The United Nations
In 1945, the United Nations was founded by "peace-loving states"
The secretary general transcends a merely administrative role by his authority to bring situations to the attention of various UN organs, and by his position as an impartial party in effecting conciliation.
Founded after World War II by 51 "peace-loving states" combined to oppose future aggression, the UN now counts 193 member nations, including its newest members, Nauru, Kiribati, and Tonga in 1999, Tuvalu and Yugoslavia in 2000, Switzerland and East Timor in 2002, Montenegro in 2006, and South Sudan in 2011.
United Nations Day has been observed on October 24 since 1948 and celebrates the objectives and accomplishments of the organization, which was established on October 24, 1945.
The UN engages in peacekeeping and humanitarian missions across the globe. Though some say its influence has declined in recent decades, the United Nations still plays a tremendous role in world politics. In 2001 the United Nations and Kofi Annan, then secretary-general of the UN, won the Nobel Peace Prize "for their work for a better organized and more peaceful world."
Since 1948 there have been 63 UN peacekeeping operations; 16 are currently under way. Thus far, close to 130 nations have contributed personnel at various times; 119 are currently providing peacekeepers.
As of 31 August 2008, there were 16 peacekeeping operations underway with a total of 88,230 personnel. The small island nation of Fiji has taken part in virtually every UN peacekeeping operation, as has Canada.
Charter and Principal Organs
The UN Charter comprises a preamble and 19 chapters divided into 111 articles. The Charter sets forth the purposes of the United Nations as: the maintenance of international peace and security, the development of friendly relations between states, and the achievement of cooperation in solving international economic, social, cultural, and humanitarian problems. It expresses a strong hope for the equality of all people and the expansion of basic freedoms.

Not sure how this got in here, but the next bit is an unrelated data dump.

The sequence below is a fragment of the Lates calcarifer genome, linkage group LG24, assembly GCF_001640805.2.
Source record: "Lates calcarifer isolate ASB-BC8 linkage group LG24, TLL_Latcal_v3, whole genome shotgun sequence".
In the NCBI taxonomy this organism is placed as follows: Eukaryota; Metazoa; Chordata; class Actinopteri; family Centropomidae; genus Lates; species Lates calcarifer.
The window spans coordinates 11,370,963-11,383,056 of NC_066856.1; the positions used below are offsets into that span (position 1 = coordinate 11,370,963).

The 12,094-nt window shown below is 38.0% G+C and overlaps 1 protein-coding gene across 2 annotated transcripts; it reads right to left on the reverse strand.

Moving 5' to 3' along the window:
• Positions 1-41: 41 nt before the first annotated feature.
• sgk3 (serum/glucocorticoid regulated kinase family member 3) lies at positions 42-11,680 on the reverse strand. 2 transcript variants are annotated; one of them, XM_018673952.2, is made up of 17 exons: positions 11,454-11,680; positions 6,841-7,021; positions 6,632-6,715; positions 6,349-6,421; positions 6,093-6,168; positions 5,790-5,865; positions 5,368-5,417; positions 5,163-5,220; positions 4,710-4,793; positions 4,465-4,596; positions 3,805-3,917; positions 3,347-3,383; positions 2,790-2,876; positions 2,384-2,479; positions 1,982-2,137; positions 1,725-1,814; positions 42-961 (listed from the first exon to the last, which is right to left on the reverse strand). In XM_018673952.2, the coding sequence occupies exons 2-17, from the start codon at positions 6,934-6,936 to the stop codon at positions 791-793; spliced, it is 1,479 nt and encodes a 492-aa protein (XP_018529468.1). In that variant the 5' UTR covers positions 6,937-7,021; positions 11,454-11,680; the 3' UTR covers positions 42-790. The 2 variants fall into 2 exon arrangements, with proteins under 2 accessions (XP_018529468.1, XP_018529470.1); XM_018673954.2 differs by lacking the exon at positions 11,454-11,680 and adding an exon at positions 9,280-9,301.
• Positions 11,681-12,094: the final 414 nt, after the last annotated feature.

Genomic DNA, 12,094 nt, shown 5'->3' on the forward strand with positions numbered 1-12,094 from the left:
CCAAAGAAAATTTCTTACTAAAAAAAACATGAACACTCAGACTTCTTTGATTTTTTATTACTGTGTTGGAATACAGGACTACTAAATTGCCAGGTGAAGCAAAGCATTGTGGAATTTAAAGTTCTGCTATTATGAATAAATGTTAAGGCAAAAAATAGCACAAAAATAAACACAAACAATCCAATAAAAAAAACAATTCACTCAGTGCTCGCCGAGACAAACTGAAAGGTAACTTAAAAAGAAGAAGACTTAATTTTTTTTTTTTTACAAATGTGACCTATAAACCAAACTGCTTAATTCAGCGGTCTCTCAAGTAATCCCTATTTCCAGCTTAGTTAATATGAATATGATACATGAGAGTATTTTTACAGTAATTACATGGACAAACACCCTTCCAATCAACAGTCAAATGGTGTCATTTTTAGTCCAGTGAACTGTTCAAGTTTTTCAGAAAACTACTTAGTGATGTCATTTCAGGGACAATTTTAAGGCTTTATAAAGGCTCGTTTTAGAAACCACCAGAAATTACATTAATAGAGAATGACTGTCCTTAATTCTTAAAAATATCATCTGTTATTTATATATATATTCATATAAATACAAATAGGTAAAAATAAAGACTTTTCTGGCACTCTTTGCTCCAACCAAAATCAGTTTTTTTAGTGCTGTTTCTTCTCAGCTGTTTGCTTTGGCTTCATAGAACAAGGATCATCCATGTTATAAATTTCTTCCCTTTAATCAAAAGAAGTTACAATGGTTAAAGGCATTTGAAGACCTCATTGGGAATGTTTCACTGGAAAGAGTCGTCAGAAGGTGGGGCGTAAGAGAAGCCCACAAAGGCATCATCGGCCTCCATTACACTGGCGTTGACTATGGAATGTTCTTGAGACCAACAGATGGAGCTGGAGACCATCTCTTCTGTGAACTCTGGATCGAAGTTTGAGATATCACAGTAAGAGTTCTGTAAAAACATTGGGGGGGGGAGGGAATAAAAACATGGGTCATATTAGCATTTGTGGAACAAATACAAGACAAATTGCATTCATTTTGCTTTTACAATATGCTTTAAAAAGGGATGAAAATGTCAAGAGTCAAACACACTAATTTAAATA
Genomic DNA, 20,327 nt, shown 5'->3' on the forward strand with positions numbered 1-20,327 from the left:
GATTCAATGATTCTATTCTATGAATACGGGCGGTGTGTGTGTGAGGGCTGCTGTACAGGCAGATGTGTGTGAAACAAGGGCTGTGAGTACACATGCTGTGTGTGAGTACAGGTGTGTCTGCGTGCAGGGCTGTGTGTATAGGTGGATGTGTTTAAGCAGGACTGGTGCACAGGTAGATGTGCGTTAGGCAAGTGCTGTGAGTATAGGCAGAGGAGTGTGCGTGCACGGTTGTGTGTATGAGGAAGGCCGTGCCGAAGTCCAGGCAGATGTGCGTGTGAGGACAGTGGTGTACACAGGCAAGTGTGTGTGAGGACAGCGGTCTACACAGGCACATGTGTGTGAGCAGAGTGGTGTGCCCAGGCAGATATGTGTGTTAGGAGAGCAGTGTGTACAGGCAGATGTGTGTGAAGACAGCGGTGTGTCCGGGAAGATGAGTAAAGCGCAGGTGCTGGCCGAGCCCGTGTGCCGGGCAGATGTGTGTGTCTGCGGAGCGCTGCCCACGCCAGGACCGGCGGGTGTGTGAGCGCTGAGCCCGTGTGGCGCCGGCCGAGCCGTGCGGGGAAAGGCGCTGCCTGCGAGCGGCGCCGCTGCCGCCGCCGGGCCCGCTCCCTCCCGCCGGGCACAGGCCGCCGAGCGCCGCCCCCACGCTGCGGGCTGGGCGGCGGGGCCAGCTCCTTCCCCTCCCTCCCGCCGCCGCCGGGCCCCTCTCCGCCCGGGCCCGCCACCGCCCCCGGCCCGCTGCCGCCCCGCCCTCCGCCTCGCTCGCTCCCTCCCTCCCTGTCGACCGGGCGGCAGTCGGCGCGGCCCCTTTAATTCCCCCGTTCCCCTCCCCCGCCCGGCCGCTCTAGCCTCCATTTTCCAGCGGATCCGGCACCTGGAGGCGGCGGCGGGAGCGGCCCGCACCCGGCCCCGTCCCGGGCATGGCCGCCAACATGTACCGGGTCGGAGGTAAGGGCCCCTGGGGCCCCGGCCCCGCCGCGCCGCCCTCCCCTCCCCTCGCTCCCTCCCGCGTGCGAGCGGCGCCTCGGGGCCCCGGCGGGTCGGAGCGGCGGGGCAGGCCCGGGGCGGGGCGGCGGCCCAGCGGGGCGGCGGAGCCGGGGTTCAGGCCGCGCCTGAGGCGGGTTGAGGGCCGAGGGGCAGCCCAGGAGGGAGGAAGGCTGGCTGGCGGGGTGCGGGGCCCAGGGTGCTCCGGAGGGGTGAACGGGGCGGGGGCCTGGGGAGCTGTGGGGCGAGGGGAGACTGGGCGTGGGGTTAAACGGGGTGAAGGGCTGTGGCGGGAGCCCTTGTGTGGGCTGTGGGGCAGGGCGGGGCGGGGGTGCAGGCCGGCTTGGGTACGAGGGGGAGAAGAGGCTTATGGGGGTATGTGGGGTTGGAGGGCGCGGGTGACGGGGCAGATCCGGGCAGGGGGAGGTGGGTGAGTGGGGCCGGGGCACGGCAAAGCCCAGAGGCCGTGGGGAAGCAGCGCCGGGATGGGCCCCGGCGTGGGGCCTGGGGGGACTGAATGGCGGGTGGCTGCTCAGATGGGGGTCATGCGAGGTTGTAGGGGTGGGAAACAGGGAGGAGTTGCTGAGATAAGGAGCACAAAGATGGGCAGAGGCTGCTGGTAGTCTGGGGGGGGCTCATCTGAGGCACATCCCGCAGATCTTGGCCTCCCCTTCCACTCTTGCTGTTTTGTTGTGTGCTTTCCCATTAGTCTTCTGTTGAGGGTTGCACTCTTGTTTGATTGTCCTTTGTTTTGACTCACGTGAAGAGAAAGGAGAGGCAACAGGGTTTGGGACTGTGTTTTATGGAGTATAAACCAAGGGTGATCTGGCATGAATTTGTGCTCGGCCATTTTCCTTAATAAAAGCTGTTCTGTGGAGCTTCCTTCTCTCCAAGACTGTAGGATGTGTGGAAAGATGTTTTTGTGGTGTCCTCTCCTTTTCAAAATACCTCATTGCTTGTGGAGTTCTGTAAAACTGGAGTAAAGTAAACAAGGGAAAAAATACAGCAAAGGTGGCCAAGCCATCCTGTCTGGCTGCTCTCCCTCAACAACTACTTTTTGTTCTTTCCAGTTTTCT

The principal organs of the United Nations, as specified in the Charter, are the General Assembly, the Security Council, the Economic and Social Council, the Trusteeship Council (see trusteeship, territorial), the International Court of Justice, and the Secretariat. The UN also included many other specialized agencies not set forth in the charter.
The Secretariat and the Secretary General
All UN administrative functions are handled by the Secretariat, with the secretary general at its head. The secretary general transcends a merely administrative role by his authority to bring situations to the attention of various UN organs, by his position as an impartial party in effecting conciliation, and especially by his power to "perform such . . . functions as are entrusted to him" by other UN organs.
Also strengthening the office of secretary general is the large Secretariat staff, which is recruited on a wide geographic basis and is required to work exclusively in the interests of the organization.
The General Assembly
The only UN body provided by the Charter in which all member states are represented is the General Assembly. The General Assembly was designed to be a deliberative body dealing chiefly with general questions of a political, social, or economic character. The assembly passes on the budget and sets the assessments of the member countries. It may conduct studies and make recommendations, but may not advise on matters under Security Council consideration, unless by Security Council request.